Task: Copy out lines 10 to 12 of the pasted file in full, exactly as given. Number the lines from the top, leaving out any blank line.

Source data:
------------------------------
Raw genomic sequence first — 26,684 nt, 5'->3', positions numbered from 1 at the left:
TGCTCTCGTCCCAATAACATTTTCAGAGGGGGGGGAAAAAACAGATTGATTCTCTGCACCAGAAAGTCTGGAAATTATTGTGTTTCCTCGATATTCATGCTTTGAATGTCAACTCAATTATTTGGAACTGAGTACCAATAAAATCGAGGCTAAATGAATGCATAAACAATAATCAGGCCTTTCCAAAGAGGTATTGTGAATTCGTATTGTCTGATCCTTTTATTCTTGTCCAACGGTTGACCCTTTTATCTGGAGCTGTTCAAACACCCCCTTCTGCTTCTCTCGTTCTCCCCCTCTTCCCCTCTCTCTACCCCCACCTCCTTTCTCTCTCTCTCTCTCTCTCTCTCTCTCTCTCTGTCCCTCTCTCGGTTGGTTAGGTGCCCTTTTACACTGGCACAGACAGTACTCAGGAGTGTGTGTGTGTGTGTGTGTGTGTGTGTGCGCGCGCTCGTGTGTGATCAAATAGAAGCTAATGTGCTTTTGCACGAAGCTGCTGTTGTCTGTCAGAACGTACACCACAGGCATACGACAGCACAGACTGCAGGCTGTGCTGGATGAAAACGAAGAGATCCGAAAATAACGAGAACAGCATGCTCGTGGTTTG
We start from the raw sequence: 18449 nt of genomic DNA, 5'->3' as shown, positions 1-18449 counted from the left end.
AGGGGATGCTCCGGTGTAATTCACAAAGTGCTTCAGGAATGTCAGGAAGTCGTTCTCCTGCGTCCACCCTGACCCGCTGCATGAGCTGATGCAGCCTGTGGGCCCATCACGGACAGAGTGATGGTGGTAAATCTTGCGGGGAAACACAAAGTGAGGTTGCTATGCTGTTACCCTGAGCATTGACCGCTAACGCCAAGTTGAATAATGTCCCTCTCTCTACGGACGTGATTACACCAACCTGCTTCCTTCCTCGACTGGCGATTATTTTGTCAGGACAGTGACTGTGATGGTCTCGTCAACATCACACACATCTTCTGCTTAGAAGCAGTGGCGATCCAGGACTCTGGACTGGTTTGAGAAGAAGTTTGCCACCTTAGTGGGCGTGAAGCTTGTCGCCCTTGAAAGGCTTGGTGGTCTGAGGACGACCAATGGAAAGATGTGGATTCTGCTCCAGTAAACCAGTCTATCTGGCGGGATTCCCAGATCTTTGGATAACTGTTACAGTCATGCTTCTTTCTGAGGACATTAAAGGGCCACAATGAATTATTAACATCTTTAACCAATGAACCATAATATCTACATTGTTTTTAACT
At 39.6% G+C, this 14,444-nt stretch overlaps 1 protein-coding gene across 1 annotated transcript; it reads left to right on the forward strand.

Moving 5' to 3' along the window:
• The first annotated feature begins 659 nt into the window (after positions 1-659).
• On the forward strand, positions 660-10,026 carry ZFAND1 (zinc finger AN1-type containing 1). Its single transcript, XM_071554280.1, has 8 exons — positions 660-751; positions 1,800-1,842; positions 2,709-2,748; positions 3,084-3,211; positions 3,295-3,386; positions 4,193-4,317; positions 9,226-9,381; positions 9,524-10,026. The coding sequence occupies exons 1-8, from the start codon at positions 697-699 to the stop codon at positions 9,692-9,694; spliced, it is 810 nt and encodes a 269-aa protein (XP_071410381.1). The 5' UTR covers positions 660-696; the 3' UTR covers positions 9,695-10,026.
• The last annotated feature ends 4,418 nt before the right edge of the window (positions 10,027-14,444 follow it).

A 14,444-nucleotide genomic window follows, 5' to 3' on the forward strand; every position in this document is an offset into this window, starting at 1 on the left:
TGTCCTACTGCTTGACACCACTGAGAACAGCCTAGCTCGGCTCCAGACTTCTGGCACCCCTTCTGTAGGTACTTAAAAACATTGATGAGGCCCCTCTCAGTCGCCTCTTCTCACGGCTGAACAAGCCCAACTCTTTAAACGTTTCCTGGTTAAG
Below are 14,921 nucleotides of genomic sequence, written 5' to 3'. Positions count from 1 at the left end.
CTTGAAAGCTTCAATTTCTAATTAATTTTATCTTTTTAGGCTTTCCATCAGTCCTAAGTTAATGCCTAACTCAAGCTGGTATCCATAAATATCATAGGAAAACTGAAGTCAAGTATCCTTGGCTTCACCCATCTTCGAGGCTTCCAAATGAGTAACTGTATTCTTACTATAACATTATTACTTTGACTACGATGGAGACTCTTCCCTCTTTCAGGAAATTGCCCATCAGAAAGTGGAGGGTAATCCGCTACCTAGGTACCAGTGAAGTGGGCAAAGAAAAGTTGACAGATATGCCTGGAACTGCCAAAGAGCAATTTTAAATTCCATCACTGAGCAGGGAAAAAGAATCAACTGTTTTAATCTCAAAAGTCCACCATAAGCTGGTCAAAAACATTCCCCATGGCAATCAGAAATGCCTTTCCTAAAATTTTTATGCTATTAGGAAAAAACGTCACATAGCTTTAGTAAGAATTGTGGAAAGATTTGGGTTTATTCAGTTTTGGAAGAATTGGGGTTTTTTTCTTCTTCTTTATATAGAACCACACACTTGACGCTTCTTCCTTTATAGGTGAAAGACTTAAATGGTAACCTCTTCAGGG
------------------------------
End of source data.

A 14,444-nucleotide genomic window follows, 5' to 3' on the forward strand; every position in this document is an offset into this window, starting at 1 on the left:
TGTCCTACTGCTTGACACCACTGAGAACAGCCTAGCTCGGCTCCAGACTTCTGGCACCCCTTCTGTAGGTACTTAAAAACATTGATGAGGCCCCTCTCAGTCGCCTCTTCTCACGGCTGAACAAGCCCAACTCTTTAAACGTTTCCTGGTTAAG
Below are 14,921 nucleotides of genomic sequence, written 5' to 3'. Positions count from 1 at the left end.